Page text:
16 Week Training Program 2019

 

 

The thought of preparing to ride 150 kilometres each day for five consecutive days can be a little daunting at first but with steady, proper preparation you can finish, even flourish on the bike day after day. The secret to your success in this ride will be adhering to your training program and ticking off some goals along the way and the team at Girls Got Heart are here to support you throughout.

There is a level of commitment expected from each rider to ensure that you have a safe, successful and enjoyable event and this 16 week program it is a gradual build and increase in training which will ensure that you are ready for the 5 day ride.

At the start of this 16 week training plan the assumption is that you will be able to ride 50km at a steady pace and have some experience riding in a group. Our Couch to 50km training plan will help you steadily build your fitness on the bike and you will be ready to start this training program on 14th April.

Listed here are a few things that might help in your preparation and adherence to your training program.

  1. Be realistic about the demands of this ride, what it entails, the distances and the elevation of some of the climbs. Think about the climate and the time of year that we will be riding.  The more information you have the better prepared you will be.
  2. Identify your available training times and plan your workouts.  Utilise the 16 week program below but be flexible if you need to be. We all have family commitments and social engagements to consider so it’s OK to adjust your program along the way.  Plan for upcoming personal events and work around them.
  3. Train consistently, just get up and go, but remember if you have a bad session let it go, don’t worry about what other riders are doing and don’t give yourself a hard time if things don’t go to plan.  Its easy to get overwhelmed when you think ahead to the big event so just focus on one week at a time and trust the process. Just turn up and train.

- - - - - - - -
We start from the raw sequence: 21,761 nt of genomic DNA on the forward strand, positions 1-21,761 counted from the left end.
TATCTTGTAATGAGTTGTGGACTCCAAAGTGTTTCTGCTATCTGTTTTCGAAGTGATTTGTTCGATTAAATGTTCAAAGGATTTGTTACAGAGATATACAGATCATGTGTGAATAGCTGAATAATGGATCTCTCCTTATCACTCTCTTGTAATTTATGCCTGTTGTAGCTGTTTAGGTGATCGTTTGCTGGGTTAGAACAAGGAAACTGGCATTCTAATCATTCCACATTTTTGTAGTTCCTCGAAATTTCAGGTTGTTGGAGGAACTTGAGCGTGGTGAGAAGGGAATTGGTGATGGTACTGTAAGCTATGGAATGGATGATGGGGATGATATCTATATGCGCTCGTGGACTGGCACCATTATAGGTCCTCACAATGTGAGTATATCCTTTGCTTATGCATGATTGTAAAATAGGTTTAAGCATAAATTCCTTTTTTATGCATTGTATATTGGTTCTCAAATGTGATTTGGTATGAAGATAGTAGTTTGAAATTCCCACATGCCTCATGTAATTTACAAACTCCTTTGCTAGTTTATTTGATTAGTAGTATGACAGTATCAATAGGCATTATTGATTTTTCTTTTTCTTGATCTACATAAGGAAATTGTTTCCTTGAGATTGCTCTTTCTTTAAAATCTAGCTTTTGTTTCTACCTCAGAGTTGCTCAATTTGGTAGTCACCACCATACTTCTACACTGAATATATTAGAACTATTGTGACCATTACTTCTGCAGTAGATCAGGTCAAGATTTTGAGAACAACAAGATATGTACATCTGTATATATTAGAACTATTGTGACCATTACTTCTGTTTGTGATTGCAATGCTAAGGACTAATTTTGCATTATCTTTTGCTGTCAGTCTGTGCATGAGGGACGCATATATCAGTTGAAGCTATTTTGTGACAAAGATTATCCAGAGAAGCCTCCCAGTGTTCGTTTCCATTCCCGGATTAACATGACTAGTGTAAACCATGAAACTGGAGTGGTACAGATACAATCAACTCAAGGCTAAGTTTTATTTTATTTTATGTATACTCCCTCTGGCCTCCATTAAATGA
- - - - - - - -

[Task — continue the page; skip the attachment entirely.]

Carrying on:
4. Manage your sleep and nutrition. Recovery is a very important part of your training plan your body needs time to rest so that it can adapt. If you can, have a nana nap after long rides or at least get to bed early. Nutrition is also very important for obvious reasons and for more information click here Nutrition for Cycling. Planning your nutrition and experimenting with different foods and drinks before the event will make sure that you are prepared for a week of riding and know how best to fuel your body for long days on the bike.
  5. Make sure you look after your body off the bike.  Mobility and strength work are an extremely important part of the training plan.  Its important to ‘unravel’ yourself after long periods of time on the bike with correct stretching and mobility exercises and together with correct strength work, you will help improve your riding. Cross training is a great way to work your muscles in other ways so include some running, swimming, gym work into your week if you can.

 

This 16 week train plan is a basic guide to help improve your cycling fitness in preparation for the event.  There are 3 main workouts per week.

Please note that you can move these days around to suit your timetable but it is ideal to have a day off in-between each workout initially.

The weekly sessions are based on training indoors but can be done outdoors if preferred.

Tuesday sessions = Strength endurance (If riding outdoors find a good size hill near you and do repeats, preferably with some flat ground inbetween)

Thursday sessions = Speed endurance (If riding outdoors find an appropriate circuit/route or track where you can do efforts)

Weekend Long Ride = increasing time and km on the bike.

Wednesday Outdoor Ride = these are an optional ride (If GGH are organising a mid week ride details will be posted on our FB page on Monday morning).

As the weeks progress it is advised to add an additional ride prior to or after your long weekend ride so that you get used to riding on consecutive days. These rides are in the plan.

 

The training sessions are based on your Rate of Perceived Exertion (RPE). This is a numerical indication of how hard you should be working, ranging from RPE 1 (minimal effort) through to RPE 10 (maximum effort). See chart below.

Image result for rpe chart

 

16 Week Training Plan

Download as a PDF